Somerset cavers spend their retirement tunnelling into the Mendips

Underground chamber discovered in the Mendip Hills
Image caption It took the group of retired doctors, teachers and engineers four years to tunnel through to the vast chamber

To uncover the secrets of what is thought to be the largest cavern ever found in the Mendip Hills in Somerset has taken a group of cavers more than four years of dedicated tunnelling.

And to get to the vast cavern takes half an hour of grovelling on hands and knees, scrambling across massive boulders and squeezing through 700 ft of tiny passages.

So why would a group of retired doctors, teachers and engineers spend their retirement buried underground tunnelling deep into the hills of the Mendips?

"Nobody asks Chris Bonnington why he has to go up Everest when you can see the top of it," says Peter Glanvill, a retired GP from Chard and one of the cavers.

"With caving you don't know what's around the next corner - you're going into the unknown.

"And where else can you go where'll you be the first person ever to tread."

Image caption Accessing the vast cavern takes half an hour negotiating 213m (700 ft) of tiny passages.

Last Tuesday the group of cavers, known as the Tuesday Diggers, became the first people ever to step into a 30m (98ft) high chamber known as The Frozen Deep.

It had taken the group, whose average age is 60, up to four hours a week since 2008 to make the discovery.

"We're like 'Last of the Summer Wine goes caving'," laughs Mr Glanvill.

"But in the Mendips it's all about patient excavation and hard graft - you can't just stroll up, shift a boulder and jump down into a cave system - you have to keep the faith and keep slogging.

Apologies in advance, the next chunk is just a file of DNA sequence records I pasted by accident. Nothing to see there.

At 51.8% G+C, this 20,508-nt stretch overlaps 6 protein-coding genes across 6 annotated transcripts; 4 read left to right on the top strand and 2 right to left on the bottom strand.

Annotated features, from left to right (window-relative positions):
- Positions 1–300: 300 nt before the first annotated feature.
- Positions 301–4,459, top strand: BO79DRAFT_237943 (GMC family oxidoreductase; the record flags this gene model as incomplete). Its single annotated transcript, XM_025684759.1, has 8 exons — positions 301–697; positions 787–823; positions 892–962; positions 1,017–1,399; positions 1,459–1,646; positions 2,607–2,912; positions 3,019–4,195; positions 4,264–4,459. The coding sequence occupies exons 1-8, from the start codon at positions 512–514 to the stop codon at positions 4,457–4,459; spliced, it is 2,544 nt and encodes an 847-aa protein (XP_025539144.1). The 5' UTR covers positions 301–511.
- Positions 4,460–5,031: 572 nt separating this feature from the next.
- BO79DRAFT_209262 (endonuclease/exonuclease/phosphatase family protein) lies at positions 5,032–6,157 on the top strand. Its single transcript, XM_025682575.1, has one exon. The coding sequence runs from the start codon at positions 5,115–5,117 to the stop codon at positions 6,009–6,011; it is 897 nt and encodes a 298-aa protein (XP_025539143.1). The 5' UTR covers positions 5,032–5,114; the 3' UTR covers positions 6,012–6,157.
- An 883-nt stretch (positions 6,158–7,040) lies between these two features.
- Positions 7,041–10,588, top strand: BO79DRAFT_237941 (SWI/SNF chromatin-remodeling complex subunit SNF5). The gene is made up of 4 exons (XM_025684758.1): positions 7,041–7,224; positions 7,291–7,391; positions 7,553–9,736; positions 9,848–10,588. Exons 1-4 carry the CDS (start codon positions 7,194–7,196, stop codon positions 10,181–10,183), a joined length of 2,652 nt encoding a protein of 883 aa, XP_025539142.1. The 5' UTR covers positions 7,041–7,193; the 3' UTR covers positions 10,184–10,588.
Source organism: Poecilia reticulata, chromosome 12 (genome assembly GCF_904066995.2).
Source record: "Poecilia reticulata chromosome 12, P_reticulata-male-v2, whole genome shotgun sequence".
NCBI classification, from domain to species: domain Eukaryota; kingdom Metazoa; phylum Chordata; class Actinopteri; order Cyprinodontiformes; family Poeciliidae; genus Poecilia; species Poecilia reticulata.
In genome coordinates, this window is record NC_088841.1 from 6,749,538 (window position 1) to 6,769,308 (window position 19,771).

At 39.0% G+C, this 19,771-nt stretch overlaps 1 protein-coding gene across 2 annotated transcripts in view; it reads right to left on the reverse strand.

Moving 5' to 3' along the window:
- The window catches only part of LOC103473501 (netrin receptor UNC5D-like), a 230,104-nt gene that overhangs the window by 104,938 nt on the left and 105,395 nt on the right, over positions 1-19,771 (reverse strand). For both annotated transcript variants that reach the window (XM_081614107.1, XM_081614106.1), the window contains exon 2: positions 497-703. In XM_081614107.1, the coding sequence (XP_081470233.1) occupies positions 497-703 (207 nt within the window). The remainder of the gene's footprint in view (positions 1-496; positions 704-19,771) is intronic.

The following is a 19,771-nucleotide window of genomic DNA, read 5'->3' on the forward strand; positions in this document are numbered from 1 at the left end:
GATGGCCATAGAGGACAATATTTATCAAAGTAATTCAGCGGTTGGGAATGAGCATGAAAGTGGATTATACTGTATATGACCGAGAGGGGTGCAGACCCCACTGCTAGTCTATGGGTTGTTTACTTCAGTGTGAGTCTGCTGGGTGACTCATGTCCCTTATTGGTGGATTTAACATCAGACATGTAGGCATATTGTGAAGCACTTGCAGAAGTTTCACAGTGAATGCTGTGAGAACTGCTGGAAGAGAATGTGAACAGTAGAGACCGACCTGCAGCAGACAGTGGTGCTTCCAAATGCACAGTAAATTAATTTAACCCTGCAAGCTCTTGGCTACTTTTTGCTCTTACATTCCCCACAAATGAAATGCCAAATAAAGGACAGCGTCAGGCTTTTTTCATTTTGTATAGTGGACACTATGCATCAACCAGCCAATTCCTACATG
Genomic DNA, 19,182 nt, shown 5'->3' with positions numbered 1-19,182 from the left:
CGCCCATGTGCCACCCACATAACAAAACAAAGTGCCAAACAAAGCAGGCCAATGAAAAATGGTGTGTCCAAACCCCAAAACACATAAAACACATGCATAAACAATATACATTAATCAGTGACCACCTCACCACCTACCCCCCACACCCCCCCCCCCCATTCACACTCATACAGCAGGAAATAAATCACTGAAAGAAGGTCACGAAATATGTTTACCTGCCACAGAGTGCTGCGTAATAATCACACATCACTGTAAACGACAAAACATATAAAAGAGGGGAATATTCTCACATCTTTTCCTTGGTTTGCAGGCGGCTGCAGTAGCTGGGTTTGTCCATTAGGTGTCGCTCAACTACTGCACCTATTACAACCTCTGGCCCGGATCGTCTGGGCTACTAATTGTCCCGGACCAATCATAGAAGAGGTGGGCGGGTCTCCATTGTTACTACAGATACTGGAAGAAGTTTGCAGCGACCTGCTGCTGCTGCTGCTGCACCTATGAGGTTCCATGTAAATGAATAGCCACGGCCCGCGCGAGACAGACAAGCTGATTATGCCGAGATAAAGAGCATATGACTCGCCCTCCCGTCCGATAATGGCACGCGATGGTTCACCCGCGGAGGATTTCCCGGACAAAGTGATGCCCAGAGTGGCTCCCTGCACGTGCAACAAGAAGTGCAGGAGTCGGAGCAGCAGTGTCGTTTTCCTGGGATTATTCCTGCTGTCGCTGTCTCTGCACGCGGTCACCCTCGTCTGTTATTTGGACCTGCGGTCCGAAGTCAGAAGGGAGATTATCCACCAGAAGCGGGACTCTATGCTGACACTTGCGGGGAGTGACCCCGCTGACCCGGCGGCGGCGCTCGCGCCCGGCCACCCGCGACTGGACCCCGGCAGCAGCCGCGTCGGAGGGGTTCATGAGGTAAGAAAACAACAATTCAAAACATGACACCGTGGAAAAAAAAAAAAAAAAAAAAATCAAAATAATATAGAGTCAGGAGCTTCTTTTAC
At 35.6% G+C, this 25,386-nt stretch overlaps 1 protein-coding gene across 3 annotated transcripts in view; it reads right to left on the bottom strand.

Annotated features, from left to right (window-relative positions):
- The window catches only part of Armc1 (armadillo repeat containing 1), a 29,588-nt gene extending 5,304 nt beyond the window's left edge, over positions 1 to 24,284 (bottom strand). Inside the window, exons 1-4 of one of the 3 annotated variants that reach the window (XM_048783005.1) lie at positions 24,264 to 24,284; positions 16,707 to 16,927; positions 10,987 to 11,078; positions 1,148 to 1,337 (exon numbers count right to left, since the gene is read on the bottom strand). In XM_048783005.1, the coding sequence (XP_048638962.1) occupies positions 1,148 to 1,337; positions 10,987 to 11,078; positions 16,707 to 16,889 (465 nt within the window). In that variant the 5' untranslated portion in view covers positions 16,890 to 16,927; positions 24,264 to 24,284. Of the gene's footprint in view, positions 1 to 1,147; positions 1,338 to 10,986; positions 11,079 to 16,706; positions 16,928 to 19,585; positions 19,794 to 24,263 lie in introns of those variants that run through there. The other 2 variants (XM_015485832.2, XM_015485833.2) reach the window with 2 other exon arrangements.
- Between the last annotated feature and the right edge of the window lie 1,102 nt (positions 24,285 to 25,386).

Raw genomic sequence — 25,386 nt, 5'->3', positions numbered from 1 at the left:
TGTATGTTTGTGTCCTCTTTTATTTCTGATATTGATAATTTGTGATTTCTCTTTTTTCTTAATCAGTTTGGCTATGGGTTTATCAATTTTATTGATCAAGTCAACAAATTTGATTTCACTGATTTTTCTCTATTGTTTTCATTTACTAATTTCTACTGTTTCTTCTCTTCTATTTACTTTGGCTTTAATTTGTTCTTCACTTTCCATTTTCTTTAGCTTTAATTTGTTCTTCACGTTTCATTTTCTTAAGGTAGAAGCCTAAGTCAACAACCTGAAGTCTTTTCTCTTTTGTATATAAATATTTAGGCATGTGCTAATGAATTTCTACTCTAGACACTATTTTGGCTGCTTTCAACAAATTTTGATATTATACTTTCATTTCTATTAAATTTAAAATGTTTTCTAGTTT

"That's why more mature cavers can keep it up - they're less impatient and can dig for years in the hopes of discovering something."

And they are not the only group busily digging exploratory tunnels deep into the hills around Cheddar Gorge.

There are thought to be at least seven "active digs" in the Mendips and the oldest, Templeton, has been active for the past 15 years.

'Rugged individuals'

And there are, according to Mr Glanvill, advantages of spending years digging your own tunnel system into the hills.

"I'm 6ft tall and weigh about 14 stone - and I can get through," said Mr Glanvill.

"Digging a tunnel you can make it big enough to get through - if it was too tight we enlarged it to make sure we could all get through."

But despite customising your tunnel system, how does someone squeezed into a dark narrow shaft, deep underground, overcome their claustrophobia.

"It is a relative thing, it just depends on how much you're willing to put up with and as you get older you can't tolerate as much," admits Mr Glanvill.

"There were a number of occasions when I've been quite worried that boulders might fall.

"And some of the group reported hearing rumbles from beyond in the cave - which was inspiring and alarming.

"But you don't want to have too overactive an imagination."

Ultimately though, according to Mr Glanvill, the draw of caving is not just original exploration but the similarities with his boyhood hero Professor Challenge.

The fictitious character created by Sir Arthur Conan Doyle featured in the author's 1912 novel The Lost World.

"Cavers are rugged individuals, they all have beards," joked Mr Glanvill.

"I've got one and I've read all those adventure stories and really I just wanted to be like Professor Challenge."

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